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April 28, 2014

Pasta with fresh peppers and arugula
Posted by Teresa at 09:51 PM * 152 comments

1/4 C. chopped walnuts*
1/4 - 1/3 C. prosciutto or pancetta bits
4-7 large thick-walled bell peppers
4-6 oz. (which is quite a lot!) baby arugula leaves
3-4 C. coarsely grated fresh Parmagiana
1/3 - 1/2 C. heavy cream
12 oz. dried Campanelli pasta (or other pasta as it please you)*
salt, pepper, butter or olive oil

Set water for pasta on to boil. Put some olive oil or a large dollop of butter into a pan and follow it with the walnuts and prosciutto or pancetta. Working quickly, cut bell peppers into coarse chunks, throwing them into the pan as you go. Stir the pan a lot.

Grate the cheese while the peppers are cooking. When the pasta’s ready, drain it or fish it out, and add it to the peppers, which by now should have all lost their cell turgor and be throwing off liquid. Some water will also be contributed by the pasta. That’s good too.

Turn down the fire and stir in the pasta, then start stirring cheese by the handful into the peppers-and-pasta mix. This is where the pepper juice and pasta water come in handy. Add the heavy cream and keep stirring. Adjust seasonings. When the cheese and cream are fully amalgamated, fold in the arugula, or if there’s not room for that, pile it on top of the pasta mixture.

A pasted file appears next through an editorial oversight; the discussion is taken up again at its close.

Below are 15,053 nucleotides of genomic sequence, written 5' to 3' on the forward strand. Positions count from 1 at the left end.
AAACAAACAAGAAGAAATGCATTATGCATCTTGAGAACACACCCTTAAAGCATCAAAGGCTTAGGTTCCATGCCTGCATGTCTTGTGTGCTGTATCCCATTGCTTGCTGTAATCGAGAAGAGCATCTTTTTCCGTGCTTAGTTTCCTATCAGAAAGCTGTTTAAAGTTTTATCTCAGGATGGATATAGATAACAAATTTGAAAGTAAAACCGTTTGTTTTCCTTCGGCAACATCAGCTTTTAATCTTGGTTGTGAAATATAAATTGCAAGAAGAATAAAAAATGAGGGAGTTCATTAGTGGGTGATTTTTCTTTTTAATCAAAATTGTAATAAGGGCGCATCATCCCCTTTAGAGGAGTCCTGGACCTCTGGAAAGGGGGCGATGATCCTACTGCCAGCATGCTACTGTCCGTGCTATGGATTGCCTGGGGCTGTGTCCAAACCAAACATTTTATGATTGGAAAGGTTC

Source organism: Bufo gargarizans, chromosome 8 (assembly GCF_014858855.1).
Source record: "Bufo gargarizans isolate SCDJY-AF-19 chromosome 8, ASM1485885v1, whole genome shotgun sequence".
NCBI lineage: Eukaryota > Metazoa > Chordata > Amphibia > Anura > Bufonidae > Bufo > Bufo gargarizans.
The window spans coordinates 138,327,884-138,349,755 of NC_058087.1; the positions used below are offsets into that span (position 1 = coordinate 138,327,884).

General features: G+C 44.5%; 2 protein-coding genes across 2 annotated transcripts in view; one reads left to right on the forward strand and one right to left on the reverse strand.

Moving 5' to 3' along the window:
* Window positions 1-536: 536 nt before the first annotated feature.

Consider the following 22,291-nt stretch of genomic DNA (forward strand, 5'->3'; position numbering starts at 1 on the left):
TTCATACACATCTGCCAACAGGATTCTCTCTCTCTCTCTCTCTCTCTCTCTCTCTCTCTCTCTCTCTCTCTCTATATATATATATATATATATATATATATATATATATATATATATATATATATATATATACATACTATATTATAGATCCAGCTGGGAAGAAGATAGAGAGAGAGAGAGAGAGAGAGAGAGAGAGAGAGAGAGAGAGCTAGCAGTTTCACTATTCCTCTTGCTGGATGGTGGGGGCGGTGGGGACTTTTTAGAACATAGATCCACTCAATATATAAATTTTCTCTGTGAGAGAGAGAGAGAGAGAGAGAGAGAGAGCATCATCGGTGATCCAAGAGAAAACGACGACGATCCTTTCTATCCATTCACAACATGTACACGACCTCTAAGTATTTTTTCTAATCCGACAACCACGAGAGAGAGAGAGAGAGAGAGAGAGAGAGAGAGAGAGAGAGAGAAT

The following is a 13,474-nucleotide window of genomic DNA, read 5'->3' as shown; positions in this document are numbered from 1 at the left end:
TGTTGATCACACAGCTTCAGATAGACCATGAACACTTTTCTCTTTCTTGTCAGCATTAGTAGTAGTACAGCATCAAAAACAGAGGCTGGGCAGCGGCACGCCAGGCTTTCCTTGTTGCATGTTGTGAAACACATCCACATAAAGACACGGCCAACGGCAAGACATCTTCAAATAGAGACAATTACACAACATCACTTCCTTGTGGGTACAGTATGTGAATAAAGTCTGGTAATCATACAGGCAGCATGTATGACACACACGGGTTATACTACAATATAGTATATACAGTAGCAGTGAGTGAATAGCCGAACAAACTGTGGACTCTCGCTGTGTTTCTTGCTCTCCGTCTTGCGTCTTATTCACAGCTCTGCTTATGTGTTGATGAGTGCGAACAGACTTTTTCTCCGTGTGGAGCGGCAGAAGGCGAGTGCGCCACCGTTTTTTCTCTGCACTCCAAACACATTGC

Slap a lid on the whole thing and wait 3-5 minutes, or however long it takes for the arugula to start wilting. Fold or stir until the arugula is mixed into the whole, but no further. Adjust the seasoning again.

Serve and eat — ideally, without any further delay. Feeds four energetic young persons, or six staid older ones.

This makes a great, fresh-tasting, generously cheesy pasta dish that’s neither cooked nor sauced beyond what’s strictly necessary. The pepper chunks still have some tooth, the arugula leaves will still be recognizable, and slightly bitter greens cooked with a little heavy cream are a magic combination. The leftovers pack well for lunch the next day.

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Comments on Pasta with fresh peppers and arugula:
#1 ::: Beth Tanner ::: (view all by) ::: April 28, 2014, 10:12 PM:

That sounds absolutely delicious - I shall have to make it soon!

#2 ::: pericat ::: (view all by) ::: April 28, 2014, 10:17 PM:

Is that three to four cups of grated cheese? Or three-quarters of a cup?

#3 ::: David Goldfarb ::: (view all by) ::: April 28, 2014, 10:23 PM:

If I don't like nuts, can I omit them entirely?

If I want to feed only two people, can I just divide everything by three, or do proportions need adjusting? (This is one of my big problems with recipes.)